Tuesday, 19 August 2014

What we've been reading this summer #Review

We have our staples- 'The Tiger Who Came to Tea'. 'The Gruffalo', 'Meg and Mog', 'The Gruffalo's Child', 'Room on a Broom' and the Ladybird Classics.

More than anything I love introducing the little ones to new books, to see how they absorb them, and respond. This summer, with time on our side, it's been fun to expand books throughout the day as well as at bedtime.

Introducing a new Oliver Jeffers book to the collection is a great idea at any time. Over the summer holidays when you want to show some commitment to learning, this is definitely the book.
Playing numbers is great for little children, and also means I get to enjoy the illustrations as much as them.
Showing a series of objects to help explain numbers, and bringing in subtraction too, I'm hoping Tom & Seb will have taken something away from this book, as well as the inevitable giggles.
'The Hueys & None the Number' is published by Harper Collins and is currently available at Waterstones for £9.79.
'Marshmallows for Martians' has fast became a competing favourite at bedtime. So much so, now Seren is confident reading books, it is one of those she enjoys reading to Tom & Seb.
With great illustrations, the theme of space, rockets, and aliens, and rhymes which keep the pages turning. The boys were immersed, and of course marshmallows and sweets ensured all three had an appetite for the book.
Published by Egmont, and now available at Amazon for £5.24, this is a must for anyone wanting to build a homemade rocket.

I would wish everyone's home be filled with Dr Seuss books. For us, 'Green Eggs and Ham' and 'The Lorax' are a staple, with 'The Cat in the Hat' being an intrinsic part of our family life- from Thing 1 and Thing 2, to letting imaginations loose as the rain pours.
'Mr Brown Can Moo! Can You?' is published by Harper Collins, and is a favourite for daytime reading. Because, like any Dr Seuss book it creates far too much merriment for getting little ones off to bed.
With lots of participation, and cause for conversation, this book is such an enjoyable read with little people.
As always wonderfully illustrated, and completed memorable, this book is a firm favourite in our book basket.
Available at £4.79 from Amazon, this would make a great first introduction for a toddler to Dr Seuss.
Now, if there's one book I would think every baby and toddler should have (plug for real life job) it's encouraging little ones that careers in construction can potentially be more long-term and better paid than most others in today's world. I half-thought Routes to Reading had researched my career when we received this book.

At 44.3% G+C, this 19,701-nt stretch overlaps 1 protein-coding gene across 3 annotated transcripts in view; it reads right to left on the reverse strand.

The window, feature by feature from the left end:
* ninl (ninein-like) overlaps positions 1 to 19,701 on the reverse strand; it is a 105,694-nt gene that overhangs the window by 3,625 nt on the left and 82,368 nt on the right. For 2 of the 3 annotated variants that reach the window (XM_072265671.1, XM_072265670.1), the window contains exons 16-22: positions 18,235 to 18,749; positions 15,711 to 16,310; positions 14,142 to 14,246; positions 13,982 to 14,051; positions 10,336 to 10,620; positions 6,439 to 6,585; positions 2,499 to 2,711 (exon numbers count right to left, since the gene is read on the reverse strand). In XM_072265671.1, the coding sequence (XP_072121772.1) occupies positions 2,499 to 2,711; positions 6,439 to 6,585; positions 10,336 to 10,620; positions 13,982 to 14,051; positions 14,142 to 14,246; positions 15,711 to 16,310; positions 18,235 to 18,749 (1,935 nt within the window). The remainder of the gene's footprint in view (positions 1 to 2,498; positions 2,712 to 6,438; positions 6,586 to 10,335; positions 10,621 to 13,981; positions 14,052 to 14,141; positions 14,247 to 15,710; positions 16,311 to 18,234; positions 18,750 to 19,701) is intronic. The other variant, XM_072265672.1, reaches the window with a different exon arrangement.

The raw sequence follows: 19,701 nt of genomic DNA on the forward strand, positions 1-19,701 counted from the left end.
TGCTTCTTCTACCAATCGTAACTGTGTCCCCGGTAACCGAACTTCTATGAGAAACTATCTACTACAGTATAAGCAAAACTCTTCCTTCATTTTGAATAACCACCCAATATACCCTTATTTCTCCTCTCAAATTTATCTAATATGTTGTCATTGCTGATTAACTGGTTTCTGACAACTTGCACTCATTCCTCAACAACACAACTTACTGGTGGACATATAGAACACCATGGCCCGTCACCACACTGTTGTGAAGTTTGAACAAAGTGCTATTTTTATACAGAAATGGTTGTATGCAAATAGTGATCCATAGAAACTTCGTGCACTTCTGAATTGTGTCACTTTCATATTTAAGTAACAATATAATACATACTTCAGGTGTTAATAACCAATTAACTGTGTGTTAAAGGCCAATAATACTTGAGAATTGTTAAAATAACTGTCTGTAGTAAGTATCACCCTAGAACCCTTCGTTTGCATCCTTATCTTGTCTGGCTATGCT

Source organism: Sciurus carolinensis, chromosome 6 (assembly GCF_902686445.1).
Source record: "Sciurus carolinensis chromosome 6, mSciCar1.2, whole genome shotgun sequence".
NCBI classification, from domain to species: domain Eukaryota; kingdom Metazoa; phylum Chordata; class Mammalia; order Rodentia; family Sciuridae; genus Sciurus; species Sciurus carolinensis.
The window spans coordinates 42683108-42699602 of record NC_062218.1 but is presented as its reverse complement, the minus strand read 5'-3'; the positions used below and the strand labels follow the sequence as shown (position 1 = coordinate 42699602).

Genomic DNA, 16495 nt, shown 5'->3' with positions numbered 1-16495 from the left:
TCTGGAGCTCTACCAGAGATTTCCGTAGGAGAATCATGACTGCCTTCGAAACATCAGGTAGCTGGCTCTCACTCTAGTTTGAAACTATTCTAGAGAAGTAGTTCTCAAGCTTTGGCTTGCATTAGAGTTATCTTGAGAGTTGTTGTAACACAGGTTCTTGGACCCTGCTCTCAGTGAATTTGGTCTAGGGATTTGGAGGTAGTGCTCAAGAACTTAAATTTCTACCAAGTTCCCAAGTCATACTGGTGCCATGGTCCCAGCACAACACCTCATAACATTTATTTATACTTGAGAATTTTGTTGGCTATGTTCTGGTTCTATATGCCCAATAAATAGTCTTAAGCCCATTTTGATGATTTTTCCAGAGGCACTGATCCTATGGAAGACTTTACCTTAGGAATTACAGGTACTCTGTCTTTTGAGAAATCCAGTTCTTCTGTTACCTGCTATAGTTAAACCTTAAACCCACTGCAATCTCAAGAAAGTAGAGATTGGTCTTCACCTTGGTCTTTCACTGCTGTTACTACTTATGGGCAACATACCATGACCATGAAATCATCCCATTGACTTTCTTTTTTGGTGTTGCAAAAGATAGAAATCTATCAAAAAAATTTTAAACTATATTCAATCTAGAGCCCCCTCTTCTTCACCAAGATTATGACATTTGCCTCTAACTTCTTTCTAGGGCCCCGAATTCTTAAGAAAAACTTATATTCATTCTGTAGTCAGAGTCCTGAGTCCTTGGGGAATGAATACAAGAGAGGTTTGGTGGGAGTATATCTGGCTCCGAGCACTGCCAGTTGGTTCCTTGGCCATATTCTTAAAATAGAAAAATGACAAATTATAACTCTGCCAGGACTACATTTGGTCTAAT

Causing much humour at home, it does fall under 0-3 years in recommended age, I think offering this to everyone working in construction who has a newborn should be a given!
Along with a thumbs up for Routes to Reading, I have been so impressed with the reading recommendations- this one obviously warranted a plug!
Now, admittedly this book comes in 'I Love My Mummy' as well as 'I Love My Daddy'.
But if you've met Seren.
And you know Mr J.
Well, there's nothing like motivating reading.
Seren loved this book, and reading it to her daddy. With added commentary.
Who's teaching who is definitely a cause of contention.
Typically 'Hello Kitty' and perfect for a young reader, whilst princesses and kings and dads in suits were a little much for me, finding daddy everywhere in Kitty's life works.
Published by Harper Collins, retailing at The Book People for £5.59.

Introducing 'Elmer' to the little ones this summer is something I kick myself for not doing sooner.
It's absolutely no wonder 25 years on he has encaptured my children as ever.
Published by Andersen Press, we have been reading 'Elmer' and 'Elmer and the Monster'.
Whilst I know the children are in love with the Elmer, the jungle and monsters, there is nothing better for this mummy than discussing diversity with my little people.
It already concerns me so much how much Seren is absorbing around the roles of women and men, boys and girls, that the opportunity to say 'it doesn't make a difference' is becoming common place.
Using an animal to discuss these themes means it's not as challenging and the little ones seem more acceptable.
'Elmer' and 'Elmer and the Monster' are available from Waterstones along with other Elmer related products.

And so, that is our reading list: without doubt Oliver Jeffers and Dr Seuss should feature on every child's bookcase. Elmer should remain a forever loved child- and any book that allows a parent to discuss roles in our world should be promoted.

Disclosure: We have received books to review and these are a selection of our favourites. All views and opinions contained are our own.

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